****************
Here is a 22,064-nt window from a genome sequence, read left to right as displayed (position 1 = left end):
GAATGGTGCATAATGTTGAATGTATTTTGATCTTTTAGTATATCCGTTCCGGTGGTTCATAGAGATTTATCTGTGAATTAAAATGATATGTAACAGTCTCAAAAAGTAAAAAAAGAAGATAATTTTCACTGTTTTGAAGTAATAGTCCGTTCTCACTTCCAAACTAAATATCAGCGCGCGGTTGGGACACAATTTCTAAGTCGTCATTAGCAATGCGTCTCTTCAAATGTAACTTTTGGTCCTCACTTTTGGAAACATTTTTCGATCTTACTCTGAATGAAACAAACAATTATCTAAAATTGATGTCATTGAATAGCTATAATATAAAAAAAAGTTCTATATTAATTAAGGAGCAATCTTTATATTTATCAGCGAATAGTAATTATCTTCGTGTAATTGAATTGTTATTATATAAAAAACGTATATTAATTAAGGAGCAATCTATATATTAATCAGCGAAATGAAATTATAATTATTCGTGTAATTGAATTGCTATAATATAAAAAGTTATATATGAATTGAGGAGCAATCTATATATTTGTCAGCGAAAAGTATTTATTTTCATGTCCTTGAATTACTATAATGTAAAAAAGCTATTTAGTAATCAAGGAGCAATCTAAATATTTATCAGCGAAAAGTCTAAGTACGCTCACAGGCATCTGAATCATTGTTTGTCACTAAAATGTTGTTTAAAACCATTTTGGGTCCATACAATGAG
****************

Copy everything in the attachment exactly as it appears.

Here is a 22,064-nt window from a genome sequence, read left to right as displayed (position 1 = left end):
GAATGGTGCATAATGTTGAATGTATTTTGATCTTTTAGTATATCCGTTCCGGTGGTTCATAGAGATTTATCTGTGAATTAAAATGATATGTAACAGTCTCAAAAAGTAAAAAAAGAAGATAATTTTCACTGTTTTGAAGTAATAGTCCGTTCTCACTTCCAAACTAAATATCAGCGCGCGGTTGGGACACAATTTCTAAGTCGTCATTAGCAATGCGTCTCTTCAAATGTAACTTTTGGTCCTCACTTTTGGAAACATTTTTCGATCTTACTCTGAATGAAACAAACAATTATCTAAAATTGATGTCATTGAATAGCTATAATATAAAAAAAAGTTCTATATTAATTAAGGAGCAATCTTTATATTTATCAGCGAATAGTAATTATCTTCGTGTAATTGAATTGTTATTATATAAAAAACGTATATTAATTAAGGAGCAATCTATATATTAATCAGCGAAATGAAATTATAATTATTCGTGTAATTGAATTGCTATAATATAAAAAGTTATATATGAATTGAGGAGCAATCTATATATTTGTCAGCGAAAAGTATTTATTTTCATGTCCTTGAATTACTATAATGTAAAAAAGCTATTTAGTAATCAAGGAGCAATCTAAATATTTATCAGCGAAAAGTCTAAGTACGCTCACAGGCATCTGAATCATTGTTTGTCACTAAAATGTTGTTTAAAACCATTTTGGGTCCATACAATGAG